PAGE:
In this week’s podcast, Deadline Awards Columnist Pete Hammond and host David Bloom get the latest from Pete’s annual Broadway pilgrimage to see as many awards contenders (beginning with that ultimate contender, Rocky) as possible ahead of the Tonys, before heading to France for the Cannes Film Festival. With Cannes just days away, we survey the summer Oscar contenders and ponder whether any of them can “reverse the curse” of poor awards-season showings in recent years.
Best play: Act One, up $25,000 to $399,000, 37% of its potential and playing to two-thirds-full houses. All The Way, up $20,000 to $1.14 million, 74% of potential and 81% filled houses. Casa Valentina, up $65,000 to $276,000, just under half its gross potential but 86% full houses. Mothers And Sons, down $20,000 to $173,000, 22% of gross potential and struggling to fill 43% of the seats. Outside Mullingar (closed earlier after a limited run).
Best Musical: After Midnight, up $35,000 to $523,000, 52% of potential and 78% filled houses. Aladdin, down $17,500 to $1.177 million, 91% of potential, full houses. Beautiful: The Carole King Musical, up $20,000 to $1.036 million, 94% of capacity and selling out. A Gentleman’s Guide To Love And Murder, up $109,500 (the biggest uptick of any nominated non-revival) to $580,300, 65% of its gross potential and 93% of the seats filled.
Among the non-nominated new shows, Bullets Over Broadway was down slightly, If/Then took a bigger hit with a $76,000 drop, about the same for Rocky. The Bridges Of Madison County continued to struggle, down $65,000 and playing to 58% of capacity. The Realistic Joneses was holding on to nearly 90% houses and 89.4% of gross potential, suggesting …
Ticket buyers leave Broadway’s Winter Garden Theatre feeling they got their money’s worth after the musical’s 20-minute balls-to-the-wall fight sequences, complete with spraying blood, clanging bells and the primal thunk of glove pounding flesh. How’d they do that? they wonder. Drew Hodges, the Broadway ad man who shook up the industry in 1996 with his mold-breaking campaigns for Rent featuring rough graphics, grimy looking punk photography and dare-you-to-see-this copy, entered the Tony Awards season this week with more game-changers that are separating the shows he represents from the sea of exclamation points and quotation marks that are the bread-and-butter of theatrical advertising.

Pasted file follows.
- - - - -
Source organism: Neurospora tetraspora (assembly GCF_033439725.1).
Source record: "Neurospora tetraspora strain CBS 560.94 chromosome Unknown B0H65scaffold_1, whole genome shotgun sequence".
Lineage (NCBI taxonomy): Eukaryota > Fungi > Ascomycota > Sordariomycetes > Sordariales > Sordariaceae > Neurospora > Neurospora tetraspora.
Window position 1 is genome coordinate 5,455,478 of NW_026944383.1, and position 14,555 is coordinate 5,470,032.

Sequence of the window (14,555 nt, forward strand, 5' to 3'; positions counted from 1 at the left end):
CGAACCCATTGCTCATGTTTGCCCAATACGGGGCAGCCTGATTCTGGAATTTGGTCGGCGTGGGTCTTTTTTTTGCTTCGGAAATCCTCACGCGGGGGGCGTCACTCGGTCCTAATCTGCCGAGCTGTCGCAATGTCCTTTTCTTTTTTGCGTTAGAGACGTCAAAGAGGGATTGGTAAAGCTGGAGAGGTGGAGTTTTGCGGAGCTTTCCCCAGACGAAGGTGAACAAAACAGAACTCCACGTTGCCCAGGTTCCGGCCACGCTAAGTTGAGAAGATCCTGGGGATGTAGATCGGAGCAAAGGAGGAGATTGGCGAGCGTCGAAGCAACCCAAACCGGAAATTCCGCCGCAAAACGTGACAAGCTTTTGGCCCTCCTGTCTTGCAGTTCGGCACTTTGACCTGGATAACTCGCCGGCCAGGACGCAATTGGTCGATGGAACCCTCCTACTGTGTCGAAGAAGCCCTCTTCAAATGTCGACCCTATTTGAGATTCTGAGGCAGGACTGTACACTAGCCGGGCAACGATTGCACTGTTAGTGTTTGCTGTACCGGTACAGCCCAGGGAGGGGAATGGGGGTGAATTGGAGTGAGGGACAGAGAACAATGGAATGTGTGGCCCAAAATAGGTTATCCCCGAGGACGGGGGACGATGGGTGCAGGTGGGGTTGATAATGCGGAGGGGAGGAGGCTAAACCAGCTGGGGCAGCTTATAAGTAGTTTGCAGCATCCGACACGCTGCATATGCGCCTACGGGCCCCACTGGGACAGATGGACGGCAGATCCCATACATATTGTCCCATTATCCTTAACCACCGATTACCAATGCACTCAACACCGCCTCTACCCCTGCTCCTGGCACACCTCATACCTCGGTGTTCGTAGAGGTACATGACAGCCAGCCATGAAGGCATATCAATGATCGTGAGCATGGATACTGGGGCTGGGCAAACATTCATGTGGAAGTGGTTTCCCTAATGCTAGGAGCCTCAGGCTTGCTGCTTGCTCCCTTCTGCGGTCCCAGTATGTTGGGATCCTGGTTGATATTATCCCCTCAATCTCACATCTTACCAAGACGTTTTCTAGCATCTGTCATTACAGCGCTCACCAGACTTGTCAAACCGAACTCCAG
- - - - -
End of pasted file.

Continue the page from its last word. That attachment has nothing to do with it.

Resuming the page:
Start with Rocky, which got middling notices on the whole but acclaim for Rocky’s championship fight with Apollo Creed. The ad for the show — a gritty photo of that climactic match — explains how the sequence was designed for maximum realism. A line from the photo leads to a box telling us, for example, that custom-made gloves were designed to allow the actors to land full punches without hurting each other.
Remember how Penn & Teller would open their act by telling us how magic tricks were done? It didn’t wreck the show. The same logic applies here. “You have to remind everybody how you are not like the others,” Hodges told me this morning at the midtown Manhattan offices of his company, SPOTCO. “Here, it’s not like we’re giving away a secret. The question is, Does the ad make them want to see it? Well, knowing things beforehand heightens the experience.”
Hodges and his group worked with Rocky director Alex Timbers to narrow down which effects to fit into the ad. “Alex gave us 20 ideas, and we may do another. It’s about the reality of the show, and people are loving that scene. The point is to freeze the moment.”
Producer Scott Rudin, who’s not connected with Rocky, sent Hodges a note calling it “the best ad of the season.”
“And no-one does shock and awe like Scott,” Hodges said, relishing the hat-tip.
Despite numerous “snubs” to the so-called Hollywood contingent that has taken Broadway by storm, this season today’s Tony Award nominations really prove just how reliant the Great White Way has become on movies. I’m not just talking those big stars such as Denzel Washington or Daniel Radcliffe (chief among today’s snubees), but the actual movies themselves. Nineteen of those nominations went to Broadway-ized musical versions of Disney’s Aladdin, Woody Allen’s Bullets Over Broadway, Sylvester Stallone’s Rocky and Clint Eastwood’s The Bridges Of Madison County. Only Aladdin scored a Best New Musical nom. But Allen was nominated for his book (his first foray into musicals) based on his Oscar-nominated screenplay. Kelli O’Hara was the key nomination of four given to Bridges Of Madison County in the same role that won the original movie’s sole Oscar nomination for Meryl Streep. Eight-time Oscar winner Alan Menken is among the five nominations for Aladdin by reprising his Oscar-winning score and adding just enough new tunes to qualify for the Tonys too. Rocky’s leading actor Andy Karl grabbed the Best Actor equivalent of Stallone’s Best Actor Oscar nom in 1976 but is likely, just as Sly did, to lose to much stiffer competition in the category. But the musical version’s scenic design, with its spectacular boxing arena, is certain to be victorious on Tony night.